Here’s something that likely hasn’t been considered: if a buyer puts down less than 20% of the purchase price of a home, they are required to carry Private Mortgage Insurance (PMI) which is insurance to the lender if the buyers default on their loan. However, if a buyer has saved 20% of the price of the home but now has to pay 3% of the purchase price ($500,000) to their broker, that could lower their available cash for the downpayment by $15,000, causing them to fall below the 20% limit. This would trigger a need for PMI, thus increasing their cost of homeownership and lowering affordability.

The Financial Impact

Many of the talking points of the settlement are about sellers having lowered the expense of commissions and how that will now lead to lower prices for buyers. If sellers save money on their transactions due to lower commissions, they’re much less likely to pass on that savings to the buyer than to pocket the additional money as extra profit on the sale. The changes proposed under this settlement will have a limited financial impact on affordability and access to lower-priced homes than the prior system. The realtor model is here to stay, and this settlement won’t likely move the needle significantly to benefit either side.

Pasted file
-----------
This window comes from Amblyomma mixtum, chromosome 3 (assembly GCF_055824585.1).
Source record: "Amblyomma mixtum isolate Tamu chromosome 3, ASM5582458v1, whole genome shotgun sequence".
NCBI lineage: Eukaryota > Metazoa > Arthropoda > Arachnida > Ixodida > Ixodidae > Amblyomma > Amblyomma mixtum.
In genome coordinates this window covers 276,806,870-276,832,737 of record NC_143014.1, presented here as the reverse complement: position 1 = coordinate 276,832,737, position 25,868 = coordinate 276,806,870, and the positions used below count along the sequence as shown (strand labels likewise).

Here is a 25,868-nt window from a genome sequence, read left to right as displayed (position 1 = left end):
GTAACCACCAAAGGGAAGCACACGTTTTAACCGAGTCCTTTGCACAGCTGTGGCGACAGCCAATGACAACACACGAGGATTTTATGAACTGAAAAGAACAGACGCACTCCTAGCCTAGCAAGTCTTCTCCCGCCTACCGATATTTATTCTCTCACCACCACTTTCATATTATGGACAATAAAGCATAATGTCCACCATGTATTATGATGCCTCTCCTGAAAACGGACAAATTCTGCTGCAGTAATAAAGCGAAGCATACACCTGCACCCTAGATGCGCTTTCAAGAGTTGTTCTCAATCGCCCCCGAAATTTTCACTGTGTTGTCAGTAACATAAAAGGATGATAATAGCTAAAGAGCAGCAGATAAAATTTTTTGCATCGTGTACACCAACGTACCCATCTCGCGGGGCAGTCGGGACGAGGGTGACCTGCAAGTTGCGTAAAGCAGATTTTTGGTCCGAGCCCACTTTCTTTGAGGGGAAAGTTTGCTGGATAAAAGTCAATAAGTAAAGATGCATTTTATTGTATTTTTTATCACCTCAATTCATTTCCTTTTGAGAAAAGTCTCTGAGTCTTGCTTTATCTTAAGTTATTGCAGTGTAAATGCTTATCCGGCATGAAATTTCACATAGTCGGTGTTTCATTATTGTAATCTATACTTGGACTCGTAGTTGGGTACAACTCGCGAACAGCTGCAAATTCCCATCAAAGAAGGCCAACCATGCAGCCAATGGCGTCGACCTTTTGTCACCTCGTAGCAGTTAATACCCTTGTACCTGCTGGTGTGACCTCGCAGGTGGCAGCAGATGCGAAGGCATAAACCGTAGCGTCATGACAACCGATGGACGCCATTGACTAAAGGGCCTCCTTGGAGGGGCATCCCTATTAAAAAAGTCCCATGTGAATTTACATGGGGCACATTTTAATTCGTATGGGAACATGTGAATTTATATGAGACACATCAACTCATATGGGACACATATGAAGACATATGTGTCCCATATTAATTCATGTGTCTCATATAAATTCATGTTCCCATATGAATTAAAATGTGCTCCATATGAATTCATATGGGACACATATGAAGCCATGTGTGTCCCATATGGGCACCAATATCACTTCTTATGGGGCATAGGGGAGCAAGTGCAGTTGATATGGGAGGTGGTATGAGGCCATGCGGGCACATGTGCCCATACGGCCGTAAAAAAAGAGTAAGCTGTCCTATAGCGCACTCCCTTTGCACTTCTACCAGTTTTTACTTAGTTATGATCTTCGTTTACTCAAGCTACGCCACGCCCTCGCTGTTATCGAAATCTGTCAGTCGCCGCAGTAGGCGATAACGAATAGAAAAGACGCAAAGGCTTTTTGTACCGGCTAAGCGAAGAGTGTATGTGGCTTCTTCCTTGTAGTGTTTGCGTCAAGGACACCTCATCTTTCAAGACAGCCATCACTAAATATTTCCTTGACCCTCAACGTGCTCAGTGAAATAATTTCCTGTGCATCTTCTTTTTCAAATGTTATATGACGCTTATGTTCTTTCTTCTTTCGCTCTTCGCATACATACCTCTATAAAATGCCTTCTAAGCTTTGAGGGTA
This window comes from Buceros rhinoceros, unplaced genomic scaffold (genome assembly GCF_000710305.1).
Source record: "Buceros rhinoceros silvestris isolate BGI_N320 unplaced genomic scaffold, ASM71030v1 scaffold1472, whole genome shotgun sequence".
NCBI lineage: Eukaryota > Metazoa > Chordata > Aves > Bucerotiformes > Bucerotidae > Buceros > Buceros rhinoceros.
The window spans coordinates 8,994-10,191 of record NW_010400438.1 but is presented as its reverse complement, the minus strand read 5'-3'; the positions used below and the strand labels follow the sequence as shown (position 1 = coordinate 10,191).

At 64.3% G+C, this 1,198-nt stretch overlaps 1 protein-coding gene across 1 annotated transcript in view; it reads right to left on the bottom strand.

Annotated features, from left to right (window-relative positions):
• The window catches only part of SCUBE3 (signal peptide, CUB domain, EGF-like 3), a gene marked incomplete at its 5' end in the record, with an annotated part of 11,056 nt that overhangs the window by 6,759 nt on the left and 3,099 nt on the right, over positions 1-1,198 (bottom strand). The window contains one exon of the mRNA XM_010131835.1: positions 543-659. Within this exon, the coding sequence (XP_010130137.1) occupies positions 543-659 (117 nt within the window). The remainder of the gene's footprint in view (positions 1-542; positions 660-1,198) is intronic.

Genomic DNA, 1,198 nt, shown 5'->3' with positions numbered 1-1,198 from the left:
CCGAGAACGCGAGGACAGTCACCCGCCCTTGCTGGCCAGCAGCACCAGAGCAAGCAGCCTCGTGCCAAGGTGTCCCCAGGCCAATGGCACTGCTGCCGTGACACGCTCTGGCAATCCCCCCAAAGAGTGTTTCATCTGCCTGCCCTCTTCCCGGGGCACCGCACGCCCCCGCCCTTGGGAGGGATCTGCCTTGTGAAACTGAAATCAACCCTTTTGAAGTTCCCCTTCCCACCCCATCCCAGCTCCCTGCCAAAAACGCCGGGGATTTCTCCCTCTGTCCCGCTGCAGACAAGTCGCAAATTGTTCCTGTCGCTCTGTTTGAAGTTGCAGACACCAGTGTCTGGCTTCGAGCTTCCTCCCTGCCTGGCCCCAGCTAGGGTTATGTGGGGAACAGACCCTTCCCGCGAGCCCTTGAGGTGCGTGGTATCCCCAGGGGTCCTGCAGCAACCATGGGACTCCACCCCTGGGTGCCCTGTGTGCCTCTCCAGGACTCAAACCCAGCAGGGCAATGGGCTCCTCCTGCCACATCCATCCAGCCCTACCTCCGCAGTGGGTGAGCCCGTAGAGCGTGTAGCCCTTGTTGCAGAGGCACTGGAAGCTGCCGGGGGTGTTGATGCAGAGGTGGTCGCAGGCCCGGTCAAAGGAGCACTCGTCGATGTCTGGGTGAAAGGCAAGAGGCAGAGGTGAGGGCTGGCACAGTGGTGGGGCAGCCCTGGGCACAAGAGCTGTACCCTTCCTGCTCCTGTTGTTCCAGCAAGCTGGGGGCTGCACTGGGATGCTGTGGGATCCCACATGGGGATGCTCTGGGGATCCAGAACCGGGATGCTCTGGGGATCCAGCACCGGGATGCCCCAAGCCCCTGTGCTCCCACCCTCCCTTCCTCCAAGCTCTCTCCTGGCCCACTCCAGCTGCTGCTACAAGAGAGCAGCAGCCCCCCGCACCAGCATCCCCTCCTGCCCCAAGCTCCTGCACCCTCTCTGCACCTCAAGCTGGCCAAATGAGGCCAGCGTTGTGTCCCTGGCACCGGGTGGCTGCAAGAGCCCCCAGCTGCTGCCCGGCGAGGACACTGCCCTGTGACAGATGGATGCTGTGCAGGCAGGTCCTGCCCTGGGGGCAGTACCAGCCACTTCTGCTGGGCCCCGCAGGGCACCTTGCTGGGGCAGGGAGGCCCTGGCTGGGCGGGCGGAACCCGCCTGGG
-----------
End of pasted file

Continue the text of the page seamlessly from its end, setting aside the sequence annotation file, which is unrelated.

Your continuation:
The NAR settlement represents a pivotal moment in the real estate industry, promising shifts towards more transparent and negotiable commission structures. While the changes are hailed as progressive steps towards affordability and fairness in homeownership, their practical impact might be more nuanced than anticipated. Home sellers’ ability to negotiate commission rates introduces a potential for savings. Yet, market dynamics and the inherent power imbalances between buyers and sellers could limit the extent of these benefits.

The requirement for buyers to enter into written agreements with their brokers could introduce new financial burdens, complicating the path to homeownership. Despite these reforms, the enduring influence of the Realtor model and market conditions may ensure that the traditional dynamics of real estate transactions remain largely intact.


While the settlement marks a significant development in the industry, its true effectiveness in making homeownership more accessible and affordable will depend on the interplay between market forces, consumer behavior, and regulatory compliance. As the industry adapts to these changes, stakeholders should remain vigilant and evaluate the real-world implications of these reforms to ensure they serve the best interests of all parties involved in the real estate market.

About Paul Abrams

About Paul Abrams

Paul Abrams is the Managing Director of Operations at Express Homebuyers, bringing nearly three decades of extensive real estate expertise to our team. His rich background in business and real estate significantly boosts our operational processes and performance. Leading our Operations Department, Paul focuses on identifying growth opportunities and enhancing process efficiency.